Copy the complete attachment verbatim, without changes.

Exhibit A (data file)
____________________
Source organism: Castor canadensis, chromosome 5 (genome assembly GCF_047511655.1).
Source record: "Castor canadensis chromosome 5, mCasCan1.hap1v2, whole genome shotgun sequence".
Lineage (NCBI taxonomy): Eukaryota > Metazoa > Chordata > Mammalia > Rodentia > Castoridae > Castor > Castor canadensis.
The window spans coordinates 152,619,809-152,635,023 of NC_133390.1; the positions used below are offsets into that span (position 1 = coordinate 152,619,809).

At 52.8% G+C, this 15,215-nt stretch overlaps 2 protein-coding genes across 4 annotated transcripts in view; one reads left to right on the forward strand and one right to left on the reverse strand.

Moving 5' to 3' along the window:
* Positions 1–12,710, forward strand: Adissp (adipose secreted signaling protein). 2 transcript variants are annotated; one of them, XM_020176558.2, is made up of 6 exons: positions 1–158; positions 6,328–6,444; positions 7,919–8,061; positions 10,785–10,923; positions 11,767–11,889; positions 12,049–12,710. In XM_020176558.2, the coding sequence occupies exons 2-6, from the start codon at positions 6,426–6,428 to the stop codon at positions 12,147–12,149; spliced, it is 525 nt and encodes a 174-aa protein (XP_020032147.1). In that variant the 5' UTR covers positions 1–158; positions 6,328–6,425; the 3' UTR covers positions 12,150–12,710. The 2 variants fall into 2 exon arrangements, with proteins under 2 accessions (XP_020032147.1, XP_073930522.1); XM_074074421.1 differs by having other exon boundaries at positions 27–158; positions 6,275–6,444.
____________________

Source organism: Castor canadensis, chromosome 5 (genome assembly GCF_047511655.1).
Source record: "Castor canadensis chromosome 5, mCasCan1.hap1v2, whole genome shotgun sequence".
Lineage (NCBI taxonomy): Eukaryota > Metazoa > Chordata > Mammalia > Rodentia > Castoridae > Castor > Castor canadensis.
The window spans coordinates 152,619,809-152,635,023 of NC_133390.1; the positions used below are offsets into that span (position 1 = coordinate 152,619,809).

At 52.8% G+C, this 15,215-nt stretch overlaps 2 protein-coding genes across 4 annotated transcripts in view; one reads left to right on the forward strand and one right to left on the reverse strand.

Moving 5' to 3' along the window:
* Positions 1–12,710, forward strand: Adissp (adipose secreted signaling protein). 2 transcript variants are annotated; one of them, XM_020176558.2, is made up of 6 exons: positions 1–158; positions 6,328–6,444; positions 7,919–8,061; positions 10,785–10,923; positions 11,767–11,889; positions 12,049–12,710. In XM_020176558.2, the coding sequence occupies exons 2-6, from the start codon at positions 6,426–6,428 to the stop codon at positions 12,147–12,149; spliced, it is 525 nt and encodes a 174-aa protein (XP_020032147.1). In that variant the 5' UTR covers positions 1–158; positions 6,328–6,425; the 3' UTR covers positions 12,150–12,710. The 2 variants fall into 2 exon arrangements, with proteins under 2 accessions (XP_020032147.1, XP_073930522.1); XM_074074421.1 differs by having other exon boundaries at positions 27–158; positions 6,275–6,444.